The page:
Why linguistics: from a technological perspective



Toni Badia
Universitat Pompeu Fabra, Barcelona

In a technological environment where engines are built that either perform linguistic acts or help users to perform them the question of what linguistics is useful for comes up again and again. And very often the “why” is highly connected to the “what” and to the “how”.

The predominant paradigm today in Natural Language Processing (NLP) is data-driven. Since the 1970’s, when Artificial Intelligence and NLP were theoretically grounded on logic and linguistic knowledge, a major shift in paradigm has occurred within NLP. The initial success of probabilistic models in speech recognition and machine translation (e.g., at IBM labs: Jelinek at al. 1975; Brown et al. 1990), together with the increase of processing power and storage capacity of computers, has led the field to rely basically on data from which to extract (usually via machine learning techniques) models to perform the tasks at hand. Interestingly this has brought together NLP and corpus linguistics.

The availability of data then is crucial for solving NLP tasks. It has sometimes been argued (Havely et al. 2009) that massive amount of data is enough for success in NLP tasks. Irrespective of the general validity of this statement, the fact remains that for a wide number of tasks there is no massive data available. Models have to be acquired from less data; and the relative scarcity of data can only be compensated if they are richly and carefully annotated, so that satisfying results can be obtained. And indeed in many specialised tasks a combination of massive data with carefully annotated data seems to be required (e.g., when combining in- with out-of-domain data in machine translation).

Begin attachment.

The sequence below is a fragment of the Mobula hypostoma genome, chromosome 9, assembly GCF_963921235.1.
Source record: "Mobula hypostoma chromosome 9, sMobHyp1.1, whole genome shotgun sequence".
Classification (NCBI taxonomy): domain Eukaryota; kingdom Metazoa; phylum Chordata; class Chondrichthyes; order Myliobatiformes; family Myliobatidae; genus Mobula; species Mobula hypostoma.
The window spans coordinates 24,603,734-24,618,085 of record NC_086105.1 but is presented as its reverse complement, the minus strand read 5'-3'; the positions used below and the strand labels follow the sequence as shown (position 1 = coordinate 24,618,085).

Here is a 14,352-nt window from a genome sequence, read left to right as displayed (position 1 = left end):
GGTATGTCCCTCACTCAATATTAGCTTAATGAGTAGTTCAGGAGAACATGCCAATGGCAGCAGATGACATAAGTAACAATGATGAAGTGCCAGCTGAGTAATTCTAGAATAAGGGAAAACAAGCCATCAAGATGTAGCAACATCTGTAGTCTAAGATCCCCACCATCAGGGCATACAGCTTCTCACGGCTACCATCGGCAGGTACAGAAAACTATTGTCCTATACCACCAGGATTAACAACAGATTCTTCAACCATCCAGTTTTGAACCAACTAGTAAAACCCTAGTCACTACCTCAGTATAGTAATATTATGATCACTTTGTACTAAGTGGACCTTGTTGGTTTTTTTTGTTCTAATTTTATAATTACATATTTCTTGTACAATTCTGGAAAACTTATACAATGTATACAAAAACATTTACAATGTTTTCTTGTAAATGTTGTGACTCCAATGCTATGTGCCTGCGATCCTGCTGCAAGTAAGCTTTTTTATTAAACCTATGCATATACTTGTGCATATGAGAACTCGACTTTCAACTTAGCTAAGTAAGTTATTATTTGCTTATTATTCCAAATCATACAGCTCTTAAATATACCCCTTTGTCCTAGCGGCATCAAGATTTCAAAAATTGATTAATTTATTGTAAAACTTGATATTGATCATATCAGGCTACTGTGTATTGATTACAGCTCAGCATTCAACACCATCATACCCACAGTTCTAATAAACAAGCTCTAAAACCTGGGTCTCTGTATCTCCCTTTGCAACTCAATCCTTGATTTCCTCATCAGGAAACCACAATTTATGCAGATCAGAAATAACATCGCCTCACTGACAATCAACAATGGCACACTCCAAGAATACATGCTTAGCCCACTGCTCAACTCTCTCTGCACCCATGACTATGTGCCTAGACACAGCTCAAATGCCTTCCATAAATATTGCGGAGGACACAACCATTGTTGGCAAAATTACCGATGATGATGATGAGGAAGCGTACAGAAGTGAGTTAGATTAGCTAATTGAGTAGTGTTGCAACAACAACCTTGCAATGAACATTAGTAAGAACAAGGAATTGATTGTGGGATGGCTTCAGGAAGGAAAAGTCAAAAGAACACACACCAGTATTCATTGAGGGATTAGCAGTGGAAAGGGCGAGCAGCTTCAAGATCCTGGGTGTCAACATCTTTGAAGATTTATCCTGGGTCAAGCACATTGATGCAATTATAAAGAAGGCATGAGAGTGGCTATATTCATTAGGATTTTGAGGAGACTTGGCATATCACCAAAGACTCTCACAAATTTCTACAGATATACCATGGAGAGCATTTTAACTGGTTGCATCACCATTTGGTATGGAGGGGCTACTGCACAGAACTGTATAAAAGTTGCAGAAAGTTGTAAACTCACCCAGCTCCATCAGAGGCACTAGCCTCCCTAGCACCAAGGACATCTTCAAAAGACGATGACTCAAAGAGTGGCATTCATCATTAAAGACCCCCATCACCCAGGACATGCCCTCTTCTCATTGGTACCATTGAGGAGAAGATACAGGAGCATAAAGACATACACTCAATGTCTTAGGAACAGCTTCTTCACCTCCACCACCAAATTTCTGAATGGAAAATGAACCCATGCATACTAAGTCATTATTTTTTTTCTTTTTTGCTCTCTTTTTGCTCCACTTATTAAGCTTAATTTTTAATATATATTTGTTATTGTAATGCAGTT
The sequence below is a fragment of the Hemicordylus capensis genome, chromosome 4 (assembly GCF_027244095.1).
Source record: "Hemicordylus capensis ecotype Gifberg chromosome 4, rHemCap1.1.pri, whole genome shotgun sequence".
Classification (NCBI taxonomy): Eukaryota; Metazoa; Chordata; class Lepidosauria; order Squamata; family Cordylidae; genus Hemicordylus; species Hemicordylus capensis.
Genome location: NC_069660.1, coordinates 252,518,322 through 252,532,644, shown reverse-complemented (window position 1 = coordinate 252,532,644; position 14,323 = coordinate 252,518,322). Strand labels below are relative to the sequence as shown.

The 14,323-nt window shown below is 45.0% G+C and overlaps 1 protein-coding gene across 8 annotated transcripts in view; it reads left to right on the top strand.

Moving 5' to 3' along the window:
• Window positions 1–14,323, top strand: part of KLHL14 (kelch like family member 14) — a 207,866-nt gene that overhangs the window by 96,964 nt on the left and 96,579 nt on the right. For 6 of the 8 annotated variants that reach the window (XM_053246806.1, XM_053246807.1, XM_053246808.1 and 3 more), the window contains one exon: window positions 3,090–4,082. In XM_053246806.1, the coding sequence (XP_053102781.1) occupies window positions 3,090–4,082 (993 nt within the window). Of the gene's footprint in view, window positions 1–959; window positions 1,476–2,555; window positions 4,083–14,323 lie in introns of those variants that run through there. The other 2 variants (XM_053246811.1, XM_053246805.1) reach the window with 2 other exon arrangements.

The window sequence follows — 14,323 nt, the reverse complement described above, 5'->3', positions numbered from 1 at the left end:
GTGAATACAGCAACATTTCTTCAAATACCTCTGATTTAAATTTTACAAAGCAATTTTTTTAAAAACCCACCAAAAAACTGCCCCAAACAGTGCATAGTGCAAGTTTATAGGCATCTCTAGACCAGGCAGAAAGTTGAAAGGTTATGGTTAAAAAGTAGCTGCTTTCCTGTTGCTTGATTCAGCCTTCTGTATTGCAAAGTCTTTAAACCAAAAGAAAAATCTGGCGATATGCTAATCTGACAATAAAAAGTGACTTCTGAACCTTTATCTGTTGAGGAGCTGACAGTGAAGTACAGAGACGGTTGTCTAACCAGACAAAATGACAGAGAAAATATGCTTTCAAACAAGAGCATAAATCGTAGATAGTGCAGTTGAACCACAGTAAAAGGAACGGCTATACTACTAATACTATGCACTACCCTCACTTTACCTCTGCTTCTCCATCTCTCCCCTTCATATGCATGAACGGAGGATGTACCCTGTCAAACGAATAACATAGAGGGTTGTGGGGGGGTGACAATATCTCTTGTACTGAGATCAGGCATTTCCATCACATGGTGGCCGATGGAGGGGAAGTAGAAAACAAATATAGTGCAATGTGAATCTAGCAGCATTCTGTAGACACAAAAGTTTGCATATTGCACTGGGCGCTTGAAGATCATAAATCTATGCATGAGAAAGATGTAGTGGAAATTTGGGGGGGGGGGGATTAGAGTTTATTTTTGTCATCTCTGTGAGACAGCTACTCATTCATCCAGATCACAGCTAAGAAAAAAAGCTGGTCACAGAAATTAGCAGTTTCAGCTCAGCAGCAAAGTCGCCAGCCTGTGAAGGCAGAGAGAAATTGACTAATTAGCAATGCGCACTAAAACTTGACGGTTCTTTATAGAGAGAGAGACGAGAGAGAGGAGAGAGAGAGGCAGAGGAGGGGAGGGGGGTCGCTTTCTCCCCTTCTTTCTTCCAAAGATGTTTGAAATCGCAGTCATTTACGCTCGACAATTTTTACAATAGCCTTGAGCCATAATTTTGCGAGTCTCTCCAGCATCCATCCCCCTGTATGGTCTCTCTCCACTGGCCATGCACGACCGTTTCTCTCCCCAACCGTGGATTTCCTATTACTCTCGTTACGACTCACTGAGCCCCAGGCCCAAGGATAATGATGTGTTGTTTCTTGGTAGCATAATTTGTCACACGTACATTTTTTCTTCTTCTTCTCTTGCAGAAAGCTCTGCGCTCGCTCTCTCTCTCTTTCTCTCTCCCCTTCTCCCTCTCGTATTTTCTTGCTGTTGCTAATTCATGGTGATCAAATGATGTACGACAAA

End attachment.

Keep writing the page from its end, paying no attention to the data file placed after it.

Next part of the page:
Why (do we need linguistics)

Linguistics is required to make sense of linguistic facts, which are scattered and intermixed with other communication factors and means. Linguistics has to be grounded on facts, at all levels of granularity: it has to provide explanation of both 1) communication facts taking place in specific time/space coordinates and 2) language as a cognitive phenomenon. Both levels of explanation must be consistent with one another.
- linguistic phenomena are scattered (in multiple linguistic acts and performed in a number of different languages) and intersected with other communication means (gestures, images, intonation...)
- a systematic approach to the correlation between linguistic form and meaning is needed
- linguistic analyses are necessary to provide data that are linguistically structured
- linguistic theories are necessary to provide consistency to the analyses and annotation of data

What (sort of linguistics do we need)

We basically need linguistic theories that are grounded on facts and help in carrying out linguistic annotations of linguistic acts:
- descriptive linguistics must be the core: theory-neutral descriptions, that are applicable cross-language and directly relating form and meaning
- linguistic theories must be validated against (quantitative) data
- linguistics must become a truly experimental science accounting for both: each minute communication act and language as a global communication system (one of the complex systems in nature)

How (should linguistic data be annotated)

Language is a communication means; it is therefore related to any other factor influencing communication (either the channel or the content). Linguistic data have to be treated in parallel to the other elements (image and sound data in audiovisual communication; social data in social media communication...). We need:
- rigorously annotated data (deriving from categorisation of linguistic phenomena)
- using cross-lingual criteria for annotating (so that linguistic diversity is addressed)
- quality annotations (simple, fully justified, grounded on facts, contrasted, replicable)
- clearly quantifiable
- comparable to, and integratable with, non-linguistic data (image, sound, social networks... data)

Brown,P.F. et al. 1990. A statistical approach to machine translation. Computational Linguistics, 16, 2, pp. 79-85
Halevy,A. et al. 2009. The Unreasonable Effectiveness of Data. IEEE Intelligent Systems, Vol. 24, 2, pp. 8-12
Jelinek,F. et al. 1975. Design of a linguistic statistical decoder for the recognition of continuous speech. IEEE Transactions on Information Theory. 06/1975